MANILA -- Social media emerged as the top source of news and information for "millennials" or those aged between 23 and 38 in a survey by a political consulting firm.
Out of 1,200 millennials polled by PUBLiCUS Asia Inc. from March 7 to 16, 51.7 percent "constantly check" Facebook throughout the day, while 9.8 percent do so for Twitter, and 14.33 percent for other social media sites.
In contrast, 25.7 percent constantly check national TV networks and their websites or apps, and 15.1 percent do so for newspapers and their online platforms, said PUBLiCUS.
Majority of respondents at 62.1 percent also said they get their information on sports from online news sites, and 73.17 percent obtain it from social media.
When it comes to traditional media, around 60.8 percent get sports updates from the television, 14.8 percent from radio and 7.1 percent from print.
"Online sources appear to have eclipsed offline sources when it comes to sports news," said PUBLiCUS.
The most common activities are reading headlines (69.9 percent) and perusing online news articles. (73.9 percent), said the pollster.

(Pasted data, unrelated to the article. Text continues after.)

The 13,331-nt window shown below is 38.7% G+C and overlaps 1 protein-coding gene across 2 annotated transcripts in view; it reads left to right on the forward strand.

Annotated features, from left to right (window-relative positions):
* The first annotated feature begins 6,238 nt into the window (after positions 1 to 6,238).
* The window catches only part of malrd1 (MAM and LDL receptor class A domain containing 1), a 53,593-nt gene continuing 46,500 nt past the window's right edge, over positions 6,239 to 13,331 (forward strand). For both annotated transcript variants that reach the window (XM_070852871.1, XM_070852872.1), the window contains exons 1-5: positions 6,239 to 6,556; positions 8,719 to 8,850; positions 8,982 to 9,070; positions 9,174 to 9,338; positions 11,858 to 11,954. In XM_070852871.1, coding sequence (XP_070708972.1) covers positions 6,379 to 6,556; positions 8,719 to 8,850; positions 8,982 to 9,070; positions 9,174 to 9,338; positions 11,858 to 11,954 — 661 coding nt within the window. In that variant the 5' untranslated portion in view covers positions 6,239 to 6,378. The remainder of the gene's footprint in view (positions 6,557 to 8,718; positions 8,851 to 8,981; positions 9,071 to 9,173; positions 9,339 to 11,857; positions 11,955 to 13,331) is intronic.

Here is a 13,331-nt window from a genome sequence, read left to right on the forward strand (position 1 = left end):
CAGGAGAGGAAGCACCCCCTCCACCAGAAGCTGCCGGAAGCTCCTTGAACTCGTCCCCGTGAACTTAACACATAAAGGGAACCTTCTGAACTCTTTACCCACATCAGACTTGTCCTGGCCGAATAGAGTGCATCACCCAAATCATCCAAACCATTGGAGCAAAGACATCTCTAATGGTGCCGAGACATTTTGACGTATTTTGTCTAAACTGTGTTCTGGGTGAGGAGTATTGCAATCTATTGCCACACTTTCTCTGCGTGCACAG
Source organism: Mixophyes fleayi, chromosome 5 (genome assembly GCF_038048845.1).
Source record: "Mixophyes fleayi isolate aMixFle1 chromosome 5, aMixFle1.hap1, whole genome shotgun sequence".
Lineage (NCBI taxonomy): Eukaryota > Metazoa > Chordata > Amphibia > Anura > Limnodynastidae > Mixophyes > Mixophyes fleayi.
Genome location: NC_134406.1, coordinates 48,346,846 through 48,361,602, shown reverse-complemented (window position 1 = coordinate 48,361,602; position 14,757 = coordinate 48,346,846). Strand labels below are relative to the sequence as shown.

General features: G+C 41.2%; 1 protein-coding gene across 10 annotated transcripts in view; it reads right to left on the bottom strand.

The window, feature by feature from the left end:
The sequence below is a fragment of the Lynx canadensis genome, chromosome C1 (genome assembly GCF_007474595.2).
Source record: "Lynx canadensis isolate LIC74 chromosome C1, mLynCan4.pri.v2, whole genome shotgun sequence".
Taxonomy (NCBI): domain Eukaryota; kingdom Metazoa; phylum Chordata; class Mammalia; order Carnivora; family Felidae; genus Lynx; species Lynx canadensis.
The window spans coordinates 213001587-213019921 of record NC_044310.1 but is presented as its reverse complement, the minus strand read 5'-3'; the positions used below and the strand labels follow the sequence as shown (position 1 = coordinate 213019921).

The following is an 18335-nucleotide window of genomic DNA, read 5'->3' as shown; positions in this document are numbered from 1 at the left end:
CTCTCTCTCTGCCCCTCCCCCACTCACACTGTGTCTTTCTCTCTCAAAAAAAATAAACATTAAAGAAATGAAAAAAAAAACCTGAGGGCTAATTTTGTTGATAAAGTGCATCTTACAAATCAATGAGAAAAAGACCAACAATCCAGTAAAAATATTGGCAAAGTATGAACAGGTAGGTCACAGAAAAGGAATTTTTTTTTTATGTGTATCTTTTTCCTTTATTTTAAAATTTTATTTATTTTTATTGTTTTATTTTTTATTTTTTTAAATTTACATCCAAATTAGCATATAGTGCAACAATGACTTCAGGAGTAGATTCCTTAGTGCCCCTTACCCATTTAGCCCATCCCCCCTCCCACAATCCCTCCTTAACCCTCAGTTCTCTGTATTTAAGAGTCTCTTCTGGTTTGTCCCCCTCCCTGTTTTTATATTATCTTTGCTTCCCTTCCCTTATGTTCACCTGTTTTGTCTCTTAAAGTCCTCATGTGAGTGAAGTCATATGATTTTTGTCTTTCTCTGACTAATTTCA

Less than half read news blogs, it added.
ONLINE VS OFFLINE PARTICIPATION
About 39.5 percent of respondents regularly participate in online conversations either as a "follower" or "contributor."
However, only 19.1 percent regularly join events by interest groups.
"This suggests that online participation may not necessarily translate to offline participation," said PUBLiCUS.
The survey was conducted using a "structured questionnaire," and the 1,200 respondents were chosen by Singapore-based firm Lightspeed Research, said PUBLiCUS Asia.
The respondents were registered voters who were active online, i.e. they had at least one social media account which they followed at least twice a week.
PUBLiCUS Asia said the survey's online methodology did not guarantee random sampling.